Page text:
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Division of Microbiology and Infection Seminar

18 June 2014, 12pm-1pm, GLT2, Warwick Medical School Building, University of Warwick

'Using genomics to understand the global spread of an E. coli superbug'



Dr Scott Beatson, Microbial Genomics Group Leader, Australian Infectious Diseases Research Centre, School of Chemistry and Molecular Biosciences


Escherichia coli ST131 is a globally disseminated, multidrug resistant (MDR) clone responsible for a high proportion of urinary tract and bloodstream infections. The rapid emergence and successful spread of E. coli ST131 is strongly associated with several factors, including resistance to fluoroquinolones, high virulence gene content, the possession of the type 1 fimbriae FimH30 allele and the production of the CTX-M-15 extended spectrum beta-lactamase. We used genome sequencing to examine the molecular epidemiology of a collection of 95 E. coli ST131 strains isolated from six distinct geographical locations across the world spanning 2000-2011. The global phylogeny of E. coli ST131, determined from whole-genome sequence data, revealed a single globally dispersed lineage of E. coli ST131 distinct from other extra-intestinal E. coli strains within the B2 phylogroup, and demonstrates the role of mobile genetic elements and recombination in the evolution of this important MDR pathogen. This presentation will highlight the approaches developed in the Beatson lab ( for analysing and visualising multiple bacterial genome sequences, as well as the assembly of complete genomes for representative E. coli strains using PacBio sequence data.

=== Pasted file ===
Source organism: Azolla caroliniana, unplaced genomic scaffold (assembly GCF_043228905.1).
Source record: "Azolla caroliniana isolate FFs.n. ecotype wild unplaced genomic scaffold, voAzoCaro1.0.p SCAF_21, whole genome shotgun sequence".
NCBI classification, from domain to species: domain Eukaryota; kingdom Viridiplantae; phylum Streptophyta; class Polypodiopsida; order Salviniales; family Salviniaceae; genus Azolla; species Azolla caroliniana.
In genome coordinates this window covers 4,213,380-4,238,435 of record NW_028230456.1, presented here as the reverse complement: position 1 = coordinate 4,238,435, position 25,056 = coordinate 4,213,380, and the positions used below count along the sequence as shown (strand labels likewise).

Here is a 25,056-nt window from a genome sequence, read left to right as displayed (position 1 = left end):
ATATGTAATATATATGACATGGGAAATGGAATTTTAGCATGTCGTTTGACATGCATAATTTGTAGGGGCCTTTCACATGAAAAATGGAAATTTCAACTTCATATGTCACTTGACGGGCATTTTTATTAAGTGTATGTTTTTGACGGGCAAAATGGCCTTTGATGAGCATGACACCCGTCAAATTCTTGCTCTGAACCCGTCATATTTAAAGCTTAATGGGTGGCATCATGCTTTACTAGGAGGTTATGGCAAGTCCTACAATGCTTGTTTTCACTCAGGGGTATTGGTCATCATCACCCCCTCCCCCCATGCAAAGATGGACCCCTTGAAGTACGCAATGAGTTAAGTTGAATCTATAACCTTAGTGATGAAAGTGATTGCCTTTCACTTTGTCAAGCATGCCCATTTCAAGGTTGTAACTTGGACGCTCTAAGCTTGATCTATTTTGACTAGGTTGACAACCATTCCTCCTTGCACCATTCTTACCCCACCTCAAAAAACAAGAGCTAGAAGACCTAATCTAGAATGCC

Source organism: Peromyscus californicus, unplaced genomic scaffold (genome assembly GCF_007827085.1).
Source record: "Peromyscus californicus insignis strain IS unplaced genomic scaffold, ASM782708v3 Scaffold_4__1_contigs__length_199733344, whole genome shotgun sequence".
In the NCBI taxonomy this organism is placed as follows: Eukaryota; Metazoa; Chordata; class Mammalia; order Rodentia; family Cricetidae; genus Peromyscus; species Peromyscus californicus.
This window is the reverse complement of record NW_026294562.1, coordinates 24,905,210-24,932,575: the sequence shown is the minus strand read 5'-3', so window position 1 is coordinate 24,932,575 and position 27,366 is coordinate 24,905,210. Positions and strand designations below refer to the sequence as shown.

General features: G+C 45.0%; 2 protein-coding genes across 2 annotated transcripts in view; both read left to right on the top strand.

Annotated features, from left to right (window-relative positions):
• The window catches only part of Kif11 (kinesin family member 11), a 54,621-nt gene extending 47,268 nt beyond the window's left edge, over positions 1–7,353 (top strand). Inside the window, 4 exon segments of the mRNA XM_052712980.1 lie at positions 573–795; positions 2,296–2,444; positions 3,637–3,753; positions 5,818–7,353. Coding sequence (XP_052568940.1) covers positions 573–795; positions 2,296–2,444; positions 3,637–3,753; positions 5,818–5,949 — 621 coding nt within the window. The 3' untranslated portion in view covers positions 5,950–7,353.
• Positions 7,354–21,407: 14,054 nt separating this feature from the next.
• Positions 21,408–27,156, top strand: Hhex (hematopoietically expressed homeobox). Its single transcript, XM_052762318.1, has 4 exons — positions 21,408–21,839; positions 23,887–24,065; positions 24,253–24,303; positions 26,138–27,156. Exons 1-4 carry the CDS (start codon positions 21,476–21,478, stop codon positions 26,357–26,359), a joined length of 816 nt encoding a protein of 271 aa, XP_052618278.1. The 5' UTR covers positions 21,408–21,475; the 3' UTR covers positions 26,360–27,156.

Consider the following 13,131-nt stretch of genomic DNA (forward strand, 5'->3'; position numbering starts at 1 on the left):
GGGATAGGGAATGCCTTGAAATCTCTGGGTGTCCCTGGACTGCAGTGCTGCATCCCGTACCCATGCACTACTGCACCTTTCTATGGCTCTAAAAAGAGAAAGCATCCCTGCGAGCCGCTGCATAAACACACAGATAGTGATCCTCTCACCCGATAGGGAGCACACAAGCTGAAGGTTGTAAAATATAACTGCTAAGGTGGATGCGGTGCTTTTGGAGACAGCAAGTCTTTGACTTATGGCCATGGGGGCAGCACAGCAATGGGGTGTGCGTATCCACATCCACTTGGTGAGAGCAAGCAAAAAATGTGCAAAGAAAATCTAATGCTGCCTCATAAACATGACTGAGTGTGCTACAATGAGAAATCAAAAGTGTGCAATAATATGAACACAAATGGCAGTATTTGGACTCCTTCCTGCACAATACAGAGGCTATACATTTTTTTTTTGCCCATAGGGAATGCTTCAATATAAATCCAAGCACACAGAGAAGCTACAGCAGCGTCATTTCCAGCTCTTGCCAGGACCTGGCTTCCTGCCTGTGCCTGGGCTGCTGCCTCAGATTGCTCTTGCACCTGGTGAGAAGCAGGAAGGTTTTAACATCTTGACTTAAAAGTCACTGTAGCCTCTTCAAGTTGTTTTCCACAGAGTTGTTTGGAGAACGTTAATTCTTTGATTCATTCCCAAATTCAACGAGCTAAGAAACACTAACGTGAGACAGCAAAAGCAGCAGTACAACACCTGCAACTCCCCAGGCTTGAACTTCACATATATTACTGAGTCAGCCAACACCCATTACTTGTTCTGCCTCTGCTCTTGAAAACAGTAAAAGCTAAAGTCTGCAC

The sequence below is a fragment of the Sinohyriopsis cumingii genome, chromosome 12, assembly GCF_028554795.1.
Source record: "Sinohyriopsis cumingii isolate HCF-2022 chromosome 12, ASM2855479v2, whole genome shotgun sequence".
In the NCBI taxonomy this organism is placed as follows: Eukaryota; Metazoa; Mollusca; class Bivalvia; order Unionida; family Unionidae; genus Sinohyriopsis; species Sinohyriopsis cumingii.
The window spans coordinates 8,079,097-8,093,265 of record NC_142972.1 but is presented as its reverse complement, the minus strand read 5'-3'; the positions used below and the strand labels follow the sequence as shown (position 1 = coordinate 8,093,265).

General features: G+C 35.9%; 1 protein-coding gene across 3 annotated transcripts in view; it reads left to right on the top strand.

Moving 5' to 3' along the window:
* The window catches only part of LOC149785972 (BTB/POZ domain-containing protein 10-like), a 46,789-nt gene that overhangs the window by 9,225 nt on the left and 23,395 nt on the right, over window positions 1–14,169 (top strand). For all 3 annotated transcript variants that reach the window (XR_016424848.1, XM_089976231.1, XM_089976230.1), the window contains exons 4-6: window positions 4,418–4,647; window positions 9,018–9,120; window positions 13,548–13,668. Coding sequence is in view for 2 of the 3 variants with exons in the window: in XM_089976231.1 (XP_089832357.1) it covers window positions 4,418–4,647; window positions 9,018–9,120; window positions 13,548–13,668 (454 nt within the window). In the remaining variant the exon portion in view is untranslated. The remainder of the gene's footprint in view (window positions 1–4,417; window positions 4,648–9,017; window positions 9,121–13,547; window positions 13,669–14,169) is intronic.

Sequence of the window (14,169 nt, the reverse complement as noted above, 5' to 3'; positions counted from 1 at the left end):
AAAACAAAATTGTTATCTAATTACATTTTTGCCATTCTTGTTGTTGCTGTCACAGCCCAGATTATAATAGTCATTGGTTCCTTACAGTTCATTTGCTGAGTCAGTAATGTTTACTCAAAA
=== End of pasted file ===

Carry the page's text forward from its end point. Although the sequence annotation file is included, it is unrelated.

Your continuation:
Scott Beatson

Scott Beatson obtained a PhD in 2002 for his work on Pseudomonas aeruginosa genomics and pathogenesis with Prof John Mattick and Dr Cynthia Whitchurch at The University of Queensland. Previously he completed a BSc and MSc in Microbiology at the University of Otago, New Zealand. As a postdoctoral researcher he was awarded fellowships to study genomics at the University of Oxford (UK) with Prof Chris Ponting and at the University of Birmingham (UK) with Prof Mark Pallen. Since returning to The University of Queensland in 2006 as a NHMRC Howard Florey Fellow he has combined his interests in genomics and bacterial infectious diseases to establish a research group in the School of Chemistry and Molecular Biosciences.